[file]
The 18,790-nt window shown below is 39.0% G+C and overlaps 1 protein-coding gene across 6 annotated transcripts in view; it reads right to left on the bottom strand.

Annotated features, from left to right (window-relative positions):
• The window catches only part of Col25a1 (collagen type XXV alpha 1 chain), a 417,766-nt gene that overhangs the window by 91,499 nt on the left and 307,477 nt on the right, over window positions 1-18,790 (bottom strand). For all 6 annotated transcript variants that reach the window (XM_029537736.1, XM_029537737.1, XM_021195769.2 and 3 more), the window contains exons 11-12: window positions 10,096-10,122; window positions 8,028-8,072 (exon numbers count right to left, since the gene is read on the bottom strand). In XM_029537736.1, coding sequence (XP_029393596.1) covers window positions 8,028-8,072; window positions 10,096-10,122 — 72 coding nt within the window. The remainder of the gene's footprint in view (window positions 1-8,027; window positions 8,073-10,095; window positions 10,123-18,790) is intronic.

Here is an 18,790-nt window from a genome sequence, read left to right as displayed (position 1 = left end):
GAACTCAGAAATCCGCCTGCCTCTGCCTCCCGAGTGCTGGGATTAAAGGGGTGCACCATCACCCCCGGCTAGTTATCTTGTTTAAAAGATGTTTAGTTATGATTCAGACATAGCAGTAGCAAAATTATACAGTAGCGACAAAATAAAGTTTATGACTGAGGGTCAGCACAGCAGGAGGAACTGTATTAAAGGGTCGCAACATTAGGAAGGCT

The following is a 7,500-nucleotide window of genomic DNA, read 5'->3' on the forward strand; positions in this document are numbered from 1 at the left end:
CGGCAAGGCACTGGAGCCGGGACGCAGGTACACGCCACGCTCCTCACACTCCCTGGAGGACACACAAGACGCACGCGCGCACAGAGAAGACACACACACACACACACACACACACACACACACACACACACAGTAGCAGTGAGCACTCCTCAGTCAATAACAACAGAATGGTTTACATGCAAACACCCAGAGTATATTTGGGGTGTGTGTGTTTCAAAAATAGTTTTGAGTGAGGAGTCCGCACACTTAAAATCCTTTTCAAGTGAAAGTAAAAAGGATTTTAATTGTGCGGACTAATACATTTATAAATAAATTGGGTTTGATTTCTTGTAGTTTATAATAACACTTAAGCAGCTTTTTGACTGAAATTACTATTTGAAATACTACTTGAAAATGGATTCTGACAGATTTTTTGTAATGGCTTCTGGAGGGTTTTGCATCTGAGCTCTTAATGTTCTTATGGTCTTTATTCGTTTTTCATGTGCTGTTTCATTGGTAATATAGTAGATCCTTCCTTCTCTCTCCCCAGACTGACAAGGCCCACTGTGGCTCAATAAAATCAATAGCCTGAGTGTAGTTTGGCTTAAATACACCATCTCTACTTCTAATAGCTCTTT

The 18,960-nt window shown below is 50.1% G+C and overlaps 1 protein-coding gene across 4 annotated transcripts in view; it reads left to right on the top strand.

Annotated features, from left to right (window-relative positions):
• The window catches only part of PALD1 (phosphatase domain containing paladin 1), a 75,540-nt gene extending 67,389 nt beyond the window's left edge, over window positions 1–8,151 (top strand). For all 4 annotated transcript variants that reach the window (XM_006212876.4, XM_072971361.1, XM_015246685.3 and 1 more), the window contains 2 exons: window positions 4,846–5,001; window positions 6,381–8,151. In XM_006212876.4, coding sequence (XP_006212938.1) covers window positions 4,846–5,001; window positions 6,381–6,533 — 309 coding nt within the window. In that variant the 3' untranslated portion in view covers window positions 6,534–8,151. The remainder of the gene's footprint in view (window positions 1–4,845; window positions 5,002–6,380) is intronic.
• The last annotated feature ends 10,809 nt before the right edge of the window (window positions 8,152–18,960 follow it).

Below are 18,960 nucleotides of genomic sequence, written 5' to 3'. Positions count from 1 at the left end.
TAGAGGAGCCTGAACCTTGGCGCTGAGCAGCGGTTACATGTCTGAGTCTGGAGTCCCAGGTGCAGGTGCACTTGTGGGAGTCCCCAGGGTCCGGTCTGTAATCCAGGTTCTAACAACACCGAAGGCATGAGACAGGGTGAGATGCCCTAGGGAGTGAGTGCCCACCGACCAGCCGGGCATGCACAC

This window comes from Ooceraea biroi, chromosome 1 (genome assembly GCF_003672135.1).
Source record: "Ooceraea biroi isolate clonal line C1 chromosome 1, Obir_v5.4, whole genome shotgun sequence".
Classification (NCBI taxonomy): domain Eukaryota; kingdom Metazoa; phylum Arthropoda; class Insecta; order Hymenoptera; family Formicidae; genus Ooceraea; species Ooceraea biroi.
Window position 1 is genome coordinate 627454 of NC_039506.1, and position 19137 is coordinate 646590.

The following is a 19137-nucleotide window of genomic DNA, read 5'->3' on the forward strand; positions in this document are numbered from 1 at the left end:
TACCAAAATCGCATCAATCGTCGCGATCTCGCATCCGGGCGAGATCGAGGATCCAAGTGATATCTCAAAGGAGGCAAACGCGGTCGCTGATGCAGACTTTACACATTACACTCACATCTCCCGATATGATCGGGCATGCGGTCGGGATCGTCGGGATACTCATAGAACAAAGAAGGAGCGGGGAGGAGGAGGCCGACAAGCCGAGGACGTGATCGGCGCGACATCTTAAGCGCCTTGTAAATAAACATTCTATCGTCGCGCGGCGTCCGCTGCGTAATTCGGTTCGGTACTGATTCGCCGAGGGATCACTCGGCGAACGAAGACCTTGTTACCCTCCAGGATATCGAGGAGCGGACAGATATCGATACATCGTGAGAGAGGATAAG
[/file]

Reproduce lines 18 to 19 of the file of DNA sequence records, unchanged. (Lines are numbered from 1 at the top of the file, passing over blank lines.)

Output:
The following is a 19137-nucleotide window of genomic DNA, read 5'->3' on the forward strand; positions in this document are numbered from 1 at the left end:
TACCAAAATCGCATCAATCGTCGCGATCTCGCATCCGGGCGAGATCGAGGATCCAAGTGATATCTCAAAGGAGGCAAACGCGGTCGCTGATGCAGACTTTACACATTACACTCACATCTCCCGATATGATCGGGCATGCGGTCGGGATCGTCGGGATACTCATAGAACAAAGAAGGAGCGGGGAGGAGGAGGCCGACAAGCCGAGGACGTGATCGGCGCGACATCTTAAGCGCCTTGTAAATAAACATTCTATCGTCGCGCGGCGTCCGCTGCGTAATTCGGTTCGGTACTGATTCGCCGAGGGATCACTCGGCGAACGAAGACCTTGTTACCCTCCAGGATATCGAGGAGCGGACAGATATCGATACATCGTGAGAGAGGATAAG